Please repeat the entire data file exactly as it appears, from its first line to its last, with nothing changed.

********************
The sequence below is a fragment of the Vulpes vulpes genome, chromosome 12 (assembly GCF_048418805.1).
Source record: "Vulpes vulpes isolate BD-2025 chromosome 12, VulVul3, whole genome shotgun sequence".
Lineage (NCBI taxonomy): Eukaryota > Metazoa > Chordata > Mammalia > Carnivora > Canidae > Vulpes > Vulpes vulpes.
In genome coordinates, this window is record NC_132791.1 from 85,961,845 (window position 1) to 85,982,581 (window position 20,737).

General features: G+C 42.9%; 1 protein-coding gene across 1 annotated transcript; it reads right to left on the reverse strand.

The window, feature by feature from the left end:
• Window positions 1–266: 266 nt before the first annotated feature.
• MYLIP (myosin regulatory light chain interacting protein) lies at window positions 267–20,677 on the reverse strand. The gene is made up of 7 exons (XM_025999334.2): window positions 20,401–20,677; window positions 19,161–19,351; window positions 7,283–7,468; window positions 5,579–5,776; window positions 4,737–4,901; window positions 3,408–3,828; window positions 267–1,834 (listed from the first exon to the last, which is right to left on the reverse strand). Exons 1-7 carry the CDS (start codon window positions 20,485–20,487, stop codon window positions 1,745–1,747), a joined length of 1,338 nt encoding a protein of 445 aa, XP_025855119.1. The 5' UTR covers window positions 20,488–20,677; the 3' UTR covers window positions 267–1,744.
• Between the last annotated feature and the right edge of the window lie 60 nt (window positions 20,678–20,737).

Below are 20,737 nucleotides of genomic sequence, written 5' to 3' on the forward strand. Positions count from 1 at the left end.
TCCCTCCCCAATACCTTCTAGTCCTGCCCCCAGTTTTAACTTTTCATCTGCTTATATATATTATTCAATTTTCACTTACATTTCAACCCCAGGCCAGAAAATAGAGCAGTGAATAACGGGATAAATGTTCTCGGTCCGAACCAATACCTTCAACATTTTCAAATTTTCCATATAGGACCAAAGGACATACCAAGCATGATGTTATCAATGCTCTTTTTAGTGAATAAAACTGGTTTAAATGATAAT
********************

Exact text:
The sequence below is a fragment of the Vulpes vulpes genome, chromosome 12 (assembly GCF_048418805.1).
Source record: "Vulpes vulpes isolate BD-2025 chromosome 12, VulVul3, whole genome shotgun sequence".
Lineage (NCBI taxonomy): Eukaryota > Metazoa > Chordata > Mammalia > Carnivora > Canidae > Vulpes > Vulpes vulpes.
In genome coordinates, this window is record NC_132791.1 from 85,961,845 (window position 1) to 85,982,581 (window position 20,737).

General features: G+C 42.9%; 1 protein-coding gene across 1 annotated transcript; it reads right to left on the reverse strand.

The window, feature by feature from the left end:
• Window positions 1–266: 266 nt before the first annotated feature.
• MYLIP (myosin regulatory light chain interacting protein) lies at window positions 267–20,677 on the reverse strand. The gene is made up of 7 exons (XM_025999334.2): window positions 20,401–20,677; window positions 19,161–19,351; window positions 7,283–7,468; window positions 5,579–5,776; window positions 4,737–4,901; window positions 3,408–3,828; window positions 267–1,834 (listed from the first exon to the last, which is right to left on the reverse strand). Exons 1-7 carry the CDS (start codon window positions 20,485–20,487, stop codon window positions 1,745–1,747), a joined length of 1,338 nt encoding a protein of 445 aa, XP_025855119.1. The 5' UTR covers window positions 20,488–20,677; the 3' UTR covers window positions 267–1,744.
• Between the last annotated feature and the right edge of the window lie 60 nt (window positions 20,678–20,737).

Below are 20,737 nucleotides of genomic sequence, written 5' to 3' on the forward strand. Positions count from 1 at the left end.
TCCCTCCCCAATACCTTCTAGTCCTGCCCCCAGTTTTAACTTTTCATCTGCTTATATATATTATTCAATTTTCACTTACATTTCAACCCCAGGCCAGAAAATAGAGCAGTGAATAACGGGATAAATGTTCTCGGTCCGAACCAATACCTTCAACATTTTCAAATTTTCCATATAGGACCAAAGGACATACCAAGCATGATGTTATCAATGCTCTTTTTAGTGAATAAAACTGGTTTAAATGATAAT